This study reports the magnetic and cytotoxicity properties of magnetic nanoparticles of La1−xSrxMnO3(LSMO) withx = 0, 0.1, 0.2, 0.3, 0.4, and 0.5 by a simple thermal decomposition method by using acetate salts of La, Sr, and Mn as starting materials in aqueous solution. To obtain the LSMO nanoparticles, thermal decomposition of the precursor was carried out at the temperatures of 600, 700, 800, and 900 °C for 6 h. The synthesized LSMO nanoparticles were characterized by XRD, FT-IR, TEM, and SEM. Structural characterization shows that the prepared particles consist of two phases of LaMnO3(LMO) and LSMO with crystallite sizes ranging from 20 nm to 87 nm. All the prepared samples have a perovskite structure with transformation from cubic to rhombohedral at thermal decomposition temperature higher than 900 °C in LSMO samples ofx ≤ 0.3. Basic magnetic characteristics such as saturated magnetization (MS) and coercive field (HC) were evaluated by vibrating sample magnetometry at room temperature (20 °C). The samples show paramagnetic behavior for all the samples withx = 0 or LMO, and a superparamagnetic behavior for the other samples havingMSvalues of ~20–47 emu/g and theHCvalues of ~10–40 Oe, depending on the crystallite size and thermal decomposition temperature. Cytotoxicity of the synthesized LSMO nanoparticles was also evaluated with NIH 3T3 cells and the result shows that the synthesized nanoparticles were not toxic to the cells as determined from cell viability in response to the liquid extract of LSMO nanoparticles.
Keywords:Manganite; Nanoparticles; Synthesis; X-ray diffraction; Magnetic properties; Electron microscopy; Cytotoxicity
The perovskite manganites La1−xSrxMnO3 have recently attracted much attention because of their technical applications [1,2]. Sr-doped LaMnO3 or LSMO is particularly of interest due to its good magnetic, electrical, and catalytic properties and nowadays is increasingly becoming an attractive possibility in several biomedical applications. A variety of methods has been attempted for the preparation of highly homogeneous and fine powders of these perovskite manganites, including the citrate-gel process , sol–gel route , molten salt method , autocombustion process , and hydrothermal synthesis , to name just a few. Among these established synthesis methods, it is still critical to find simple and cost effective routes to synthesize LSMO nanocrystalline with a well controlled, reproducible, and narrow size distribution of ferromagnetic nanoparticles with large magnetic moment per particle by utilization of cheap, nontoxic, and environmentally benign precursors.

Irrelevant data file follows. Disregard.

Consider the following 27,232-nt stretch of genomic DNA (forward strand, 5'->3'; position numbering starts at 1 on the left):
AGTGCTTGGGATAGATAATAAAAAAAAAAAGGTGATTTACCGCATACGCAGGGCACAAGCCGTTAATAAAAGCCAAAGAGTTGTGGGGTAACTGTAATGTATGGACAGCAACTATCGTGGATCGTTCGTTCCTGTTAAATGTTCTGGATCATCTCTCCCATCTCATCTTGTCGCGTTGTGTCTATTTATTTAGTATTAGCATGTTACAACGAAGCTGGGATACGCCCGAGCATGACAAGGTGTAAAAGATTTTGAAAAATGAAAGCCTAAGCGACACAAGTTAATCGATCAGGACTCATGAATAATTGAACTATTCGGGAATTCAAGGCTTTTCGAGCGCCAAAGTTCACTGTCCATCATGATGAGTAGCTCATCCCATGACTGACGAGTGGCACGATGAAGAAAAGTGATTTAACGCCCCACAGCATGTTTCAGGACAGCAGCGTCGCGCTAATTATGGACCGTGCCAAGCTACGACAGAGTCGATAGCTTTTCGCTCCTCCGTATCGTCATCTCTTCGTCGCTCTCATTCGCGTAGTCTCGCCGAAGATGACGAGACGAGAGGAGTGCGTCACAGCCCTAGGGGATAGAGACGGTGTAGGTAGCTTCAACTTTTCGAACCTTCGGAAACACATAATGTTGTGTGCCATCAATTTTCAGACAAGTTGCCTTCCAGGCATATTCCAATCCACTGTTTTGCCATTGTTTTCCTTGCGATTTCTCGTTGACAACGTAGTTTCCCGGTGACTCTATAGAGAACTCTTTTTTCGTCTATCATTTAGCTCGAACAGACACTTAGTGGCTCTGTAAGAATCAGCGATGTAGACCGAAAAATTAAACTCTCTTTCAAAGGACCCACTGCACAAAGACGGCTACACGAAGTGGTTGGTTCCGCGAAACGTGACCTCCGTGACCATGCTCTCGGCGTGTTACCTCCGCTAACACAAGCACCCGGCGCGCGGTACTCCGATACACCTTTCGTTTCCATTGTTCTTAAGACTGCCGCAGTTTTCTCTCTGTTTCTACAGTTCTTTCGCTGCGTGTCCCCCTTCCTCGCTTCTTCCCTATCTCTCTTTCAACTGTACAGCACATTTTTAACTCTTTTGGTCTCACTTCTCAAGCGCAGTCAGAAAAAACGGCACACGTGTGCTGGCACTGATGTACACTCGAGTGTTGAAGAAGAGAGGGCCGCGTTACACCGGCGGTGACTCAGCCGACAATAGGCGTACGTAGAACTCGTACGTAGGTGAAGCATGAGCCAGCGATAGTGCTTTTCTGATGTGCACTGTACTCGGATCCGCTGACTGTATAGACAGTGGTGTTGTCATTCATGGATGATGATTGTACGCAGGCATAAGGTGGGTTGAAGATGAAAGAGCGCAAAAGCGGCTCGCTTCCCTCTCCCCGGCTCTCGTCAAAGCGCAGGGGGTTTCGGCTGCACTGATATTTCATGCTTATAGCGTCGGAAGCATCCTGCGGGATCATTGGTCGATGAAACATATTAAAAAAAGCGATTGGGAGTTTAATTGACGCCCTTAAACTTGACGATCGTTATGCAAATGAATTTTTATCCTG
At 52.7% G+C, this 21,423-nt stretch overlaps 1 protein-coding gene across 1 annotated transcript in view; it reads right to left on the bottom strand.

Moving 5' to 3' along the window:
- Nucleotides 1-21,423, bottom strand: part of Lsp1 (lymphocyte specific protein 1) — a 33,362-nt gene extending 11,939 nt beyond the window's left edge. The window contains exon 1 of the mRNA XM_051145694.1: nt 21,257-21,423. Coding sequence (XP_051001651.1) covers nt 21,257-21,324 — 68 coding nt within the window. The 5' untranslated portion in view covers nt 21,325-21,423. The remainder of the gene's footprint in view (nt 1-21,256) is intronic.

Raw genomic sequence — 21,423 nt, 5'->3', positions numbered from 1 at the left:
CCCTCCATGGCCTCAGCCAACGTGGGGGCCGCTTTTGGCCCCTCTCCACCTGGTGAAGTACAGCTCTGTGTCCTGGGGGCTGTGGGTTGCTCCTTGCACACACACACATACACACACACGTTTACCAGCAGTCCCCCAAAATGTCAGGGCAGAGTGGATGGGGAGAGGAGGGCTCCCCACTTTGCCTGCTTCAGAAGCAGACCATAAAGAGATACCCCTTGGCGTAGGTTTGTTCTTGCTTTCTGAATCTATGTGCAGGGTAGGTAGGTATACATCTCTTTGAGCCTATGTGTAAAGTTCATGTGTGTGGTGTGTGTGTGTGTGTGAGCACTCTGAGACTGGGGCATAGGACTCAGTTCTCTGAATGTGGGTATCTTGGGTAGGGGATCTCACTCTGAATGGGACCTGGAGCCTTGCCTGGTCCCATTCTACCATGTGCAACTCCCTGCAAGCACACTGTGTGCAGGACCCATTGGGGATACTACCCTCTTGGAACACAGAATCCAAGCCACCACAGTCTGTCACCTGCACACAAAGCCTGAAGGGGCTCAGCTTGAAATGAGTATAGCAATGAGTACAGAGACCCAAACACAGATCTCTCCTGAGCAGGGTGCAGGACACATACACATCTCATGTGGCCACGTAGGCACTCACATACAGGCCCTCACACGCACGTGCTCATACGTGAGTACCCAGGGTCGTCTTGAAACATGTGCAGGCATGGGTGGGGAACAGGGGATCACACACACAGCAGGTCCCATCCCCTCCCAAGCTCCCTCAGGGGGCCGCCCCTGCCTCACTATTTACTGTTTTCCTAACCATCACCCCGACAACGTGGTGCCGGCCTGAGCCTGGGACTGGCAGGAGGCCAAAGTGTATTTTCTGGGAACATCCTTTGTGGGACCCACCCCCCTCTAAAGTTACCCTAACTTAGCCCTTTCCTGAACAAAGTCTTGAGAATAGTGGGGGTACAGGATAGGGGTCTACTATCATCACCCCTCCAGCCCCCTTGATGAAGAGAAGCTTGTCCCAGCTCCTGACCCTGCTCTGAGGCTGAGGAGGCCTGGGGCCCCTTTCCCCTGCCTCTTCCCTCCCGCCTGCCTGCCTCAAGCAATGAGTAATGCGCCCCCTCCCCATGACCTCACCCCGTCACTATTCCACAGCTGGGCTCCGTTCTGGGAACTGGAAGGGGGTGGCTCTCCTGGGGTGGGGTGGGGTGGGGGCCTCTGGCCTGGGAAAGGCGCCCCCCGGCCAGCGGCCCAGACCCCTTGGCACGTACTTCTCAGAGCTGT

In this paper, we report a simple and cost effective synthesis of La1−xSrxMnO3nanoparticles withx = 0, 0.1, 0.2, 0.3, 0.4, 0.5 by using the decomposition mechanism of metal acetate salts in water at various temperatures of 600–900 °C. The influence of Sr concentration on the structure and the morphology of the samples was characterized by XRD, FT-IR, SEM, and TEM. Magnetic properties of the samples were investigated by vibrating sample magnetometer (VSM). The effects of Sr concentration and thermal decomposition temperature on the magnetic properties were also discussed in detail. The last part of the investigation concerns the result of cytotoxicity testing of the synthesized sample by MTT assay.